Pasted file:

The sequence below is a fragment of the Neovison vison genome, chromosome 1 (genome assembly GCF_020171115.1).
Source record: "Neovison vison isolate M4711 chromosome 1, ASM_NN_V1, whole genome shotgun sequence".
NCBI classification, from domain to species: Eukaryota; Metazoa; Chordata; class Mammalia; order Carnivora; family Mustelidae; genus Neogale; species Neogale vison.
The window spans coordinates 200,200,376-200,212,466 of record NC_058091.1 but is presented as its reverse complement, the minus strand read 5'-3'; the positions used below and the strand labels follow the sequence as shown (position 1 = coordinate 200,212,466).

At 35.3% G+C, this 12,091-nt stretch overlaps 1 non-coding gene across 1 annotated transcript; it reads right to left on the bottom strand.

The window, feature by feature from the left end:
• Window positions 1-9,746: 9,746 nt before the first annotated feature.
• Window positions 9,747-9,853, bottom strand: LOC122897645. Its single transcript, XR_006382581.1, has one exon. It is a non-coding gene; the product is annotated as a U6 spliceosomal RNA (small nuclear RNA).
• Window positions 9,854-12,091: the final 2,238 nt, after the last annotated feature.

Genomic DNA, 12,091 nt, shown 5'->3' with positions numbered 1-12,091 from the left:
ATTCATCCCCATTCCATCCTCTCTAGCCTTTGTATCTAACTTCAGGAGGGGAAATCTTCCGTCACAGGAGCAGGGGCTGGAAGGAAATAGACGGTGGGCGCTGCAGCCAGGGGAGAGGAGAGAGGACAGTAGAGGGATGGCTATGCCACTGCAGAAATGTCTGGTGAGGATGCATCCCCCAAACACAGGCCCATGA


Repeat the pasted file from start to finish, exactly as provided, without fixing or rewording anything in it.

The sequence below is a fragment of the Neovison vison genome, chromosome 1 (genome assembly GCF_020171115.1).
Source record: "Neovison vison isolate M4711 chromosome 1, ASM_NN_V1, whole genome shotgun sequence".
NCBI classification, from domain to species: Eukaryota; Metazoa; Chordata; class Mammalia; order Carnivora; family Mustelidae; genus Neogale; species Neogale vison.
The window spans coordinates 200,200,376-200,212,466 of record NC_058091.1 but is presented as its reverse complement, the minus strand read 5'-3'; the positions used below and the strand labels follow the sequence as shown (position 1 = coordinate 200,212,466).

At 35.3% G+C, this 12,091-nt stretch overlaps 1 non-coding gene across 1 annotated transcript; it reads right to left on the bottom strand.

The window, feature by feature from the left end:
• Window positions 1-9,746: 9,746 nt before the first annotated feature.
• Window positions 9,747-9,853, bottom strand: LOC122897645. Its single transcript, XR_006382581.1, has one exon. It is a non-coding gene; the product is annotated as a U6 spliceosomal RNA (small nuclear RNA).
• Window positions 9,854-12,091: the final 2,238 nt, after the last annotated feature.

Genomic DNA, 12,091 nt, shown 5'->3' with positions numbered 1-12,091 from the left:
ATTCATCCCCATTCCATCCTCTCTAGCCTTTGTATCTAACTTCAGGAGGGGAAATCTTCCGTCACAGGAGCAGGGGCTGGAAGGAAATAGACGGTGGGCGCTGCAGCCAGGGGAGAGGAGAGAGGACAGTAGAGGGATGGCTATGCCACTGCAGAAATGTCTGGTGAGGATGCATCCCCCAAACACAGGCCCATGA